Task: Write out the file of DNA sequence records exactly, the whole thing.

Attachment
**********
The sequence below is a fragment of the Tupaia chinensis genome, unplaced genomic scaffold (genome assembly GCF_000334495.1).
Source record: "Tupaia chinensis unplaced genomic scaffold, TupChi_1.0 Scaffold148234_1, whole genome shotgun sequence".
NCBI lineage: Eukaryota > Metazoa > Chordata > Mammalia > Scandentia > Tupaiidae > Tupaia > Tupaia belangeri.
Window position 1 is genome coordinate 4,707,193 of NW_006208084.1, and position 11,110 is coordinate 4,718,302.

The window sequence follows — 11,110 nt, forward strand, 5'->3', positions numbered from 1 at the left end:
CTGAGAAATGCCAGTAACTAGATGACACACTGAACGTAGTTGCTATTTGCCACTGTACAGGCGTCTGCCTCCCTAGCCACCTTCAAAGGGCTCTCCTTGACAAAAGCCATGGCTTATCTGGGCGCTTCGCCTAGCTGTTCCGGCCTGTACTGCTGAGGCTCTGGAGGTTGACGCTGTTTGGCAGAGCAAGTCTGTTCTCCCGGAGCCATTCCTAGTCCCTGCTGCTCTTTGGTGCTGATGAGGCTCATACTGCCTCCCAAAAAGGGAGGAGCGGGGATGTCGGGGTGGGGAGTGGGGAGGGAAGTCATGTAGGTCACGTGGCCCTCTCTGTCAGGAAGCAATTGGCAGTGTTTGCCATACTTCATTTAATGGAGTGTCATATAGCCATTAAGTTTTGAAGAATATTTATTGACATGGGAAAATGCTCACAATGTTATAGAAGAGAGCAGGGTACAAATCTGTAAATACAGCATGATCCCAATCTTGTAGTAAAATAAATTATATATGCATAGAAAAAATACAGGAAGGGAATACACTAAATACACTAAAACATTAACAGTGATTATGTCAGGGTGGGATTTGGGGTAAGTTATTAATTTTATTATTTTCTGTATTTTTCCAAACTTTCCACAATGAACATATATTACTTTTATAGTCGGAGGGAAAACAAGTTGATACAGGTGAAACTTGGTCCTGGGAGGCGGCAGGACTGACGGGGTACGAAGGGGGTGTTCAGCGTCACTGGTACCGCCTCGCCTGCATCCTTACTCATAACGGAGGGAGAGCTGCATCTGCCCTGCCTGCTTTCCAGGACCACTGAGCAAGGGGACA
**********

The sequence below is a fragment of the Tupaia chinensis genome, unplaced genomic scaffold (genome assembly GCF_000334495.1).
Source record: "Tupaia chinensis unplaced genomic scaffold, TupChi_1.0 Scaffold148234_1, whole genome shotgun sequence".
NCBI lineage: Eukaryota > Metazoa > Chordata > Mammalia > Scandentia > Tupaiidae > Tupaia > Tupaia belangeri.
Window position 1 is genome coordinate 4,707,193 of NW_006208084.1, and position 11,110 is coordinate 4,718,302.

The window sequence follows — 11,110 nt, forward strand, 5'->3', positions numbered from 1 at the left end:
CTGAGAAATGCCAGTAACTAGATGACACACTGAACGTAGTTGCTATTTGCCACTGTACAGGCGTCTGCCTCCCTAGCCACCTTCAAAGGGCTCTCCTTGACAAAAGCCATGGCTTATCTGGGCGCTTCGCCTAGCTGTTCCGGCCTGTACTGCTGAGGCTCTGGAGGTTGACGCTGTTTGGCAGAGCAAGTCTGTTCTCCCGGAGCCATTCCTAGTCCCTGCTGCTCTTTGGTGCTGATGAGGCTCATACTGCCTCCCAAAAAGGGAGGAGCGGGGATGTCGGGGTGGGGAGTGGGGAGGGAAGTCATGTAGGTCACGTGGCCCTCTCTGTCAGGAAGCAATTGGCAGTGTTTGCCATACTTCATTTAATGGAGTGTCATATAGCCATTAAGTTTTGAAGAATATTTATTGACATGGGAAAATGCTCACAATGTTATAGAAGAGAGCAGGGTACAAATCTGTAAATACAGCATGATCCCAATCTTGTAGTAAAATAAATTATATATGCATAGAAAAAATACAGGAAGGGAATACACTAAATACACTAAAACATTAACAGTGATTATGTCAGGGTGGGATTTGGGGTAAGTTATTAATTTTATTATTTTCTGTATTTTTCCAAACTTTCCACAATGAACATATATTACTTTTATAGTCGGAGGGAAAACAAGTTGATACAGGTGAAACTTGGTCCTGGGAGGCGGCAGGACTGACGGGGTACGAAGGGGGTGTTCAGCGTCACTGGTACCGCCTCGCCTGCATCCTTACTCATAACGGAGGGAGAGCTGCATCTGCCCTGCCTGCTTTCCAGGACCACTGAGCAAGGGGACA